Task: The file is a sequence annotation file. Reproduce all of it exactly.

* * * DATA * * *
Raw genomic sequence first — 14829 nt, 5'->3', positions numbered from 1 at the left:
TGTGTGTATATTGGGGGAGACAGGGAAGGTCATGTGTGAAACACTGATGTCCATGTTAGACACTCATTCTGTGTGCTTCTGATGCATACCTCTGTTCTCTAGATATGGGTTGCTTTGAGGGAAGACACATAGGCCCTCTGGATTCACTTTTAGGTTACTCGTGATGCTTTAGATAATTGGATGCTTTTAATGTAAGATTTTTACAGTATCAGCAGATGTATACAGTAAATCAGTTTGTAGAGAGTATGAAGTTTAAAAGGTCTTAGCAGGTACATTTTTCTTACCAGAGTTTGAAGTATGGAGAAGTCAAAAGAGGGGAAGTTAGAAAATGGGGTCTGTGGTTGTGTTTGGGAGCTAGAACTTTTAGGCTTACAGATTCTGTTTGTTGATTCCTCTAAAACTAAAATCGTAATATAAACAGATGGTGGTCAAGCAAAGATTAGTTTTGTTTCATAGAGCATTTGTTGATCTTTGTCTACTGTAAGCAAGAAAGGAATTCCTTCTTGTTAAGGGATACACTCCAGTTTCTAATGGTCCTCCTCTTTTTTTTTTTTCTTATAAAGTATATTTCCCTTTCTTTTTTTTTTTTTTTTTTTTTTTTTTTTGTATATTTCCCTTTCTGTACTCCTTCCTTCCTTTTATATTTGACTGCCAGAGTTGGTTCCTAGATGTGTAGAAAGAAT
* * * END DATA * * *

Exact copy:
Raw genomic sequence first — 14829 nt, 5'->3', positions numbered from 1 at the left:
TGTGTGTATATTGGGGGAGACAGGGAAGGTCATGTGTGAAACACTGATGTCCATGTTAGACACTCATTCTGTGTGCTTCTGATGCATACCTCTGTTCTCTAGATATGGGTTGCTTTGAGGGAAGACACATAGGCCCTCTGGATTCACTTTTAGGTTACTCGTGATGCTTTAGATAATTGGATGCTTTTAATGTAAGATTTTTACAGTATCAGCAGATGTATACAGTAAATCAGTTTGTAGAGAGTATGAAGTTTAAAAGGTCTTAGCAGGTACATTTTTCTTACCAGAGTTTGAAGTATGGAGAAGTCAAAAGAGGGGAAGTTAGAAAATGGGGTCTGTGGTTGTGTTTGGGAGCTAGAACTTTTAGGCTTACAGATTCTGTTTGTTGATTCCTCTAAAACTAAAATCGTAATATAAACAGATGGTGGTCAAGCAAAGATTAGTTTTGTTTCATAGAGCATTTGTTGATCTTTGTCTACTGTAAGCAAGAAAGGAATTCCTTCTTGTTAAGGGATACACTCCAGTTTCTAATGGTCCTCCTCTTTTTTTTTTTTCTTATAAAGTATATTTCCCTTTCTTTTTTTTTTTTTTTTTTTTTTTTTTTTGTATATTTCCCTTTCTGTACTCCTTCCTTCCTTTTATATTTGACTGCCAGAGTTGGTTCCTAGATGTGTAGAAAGAAT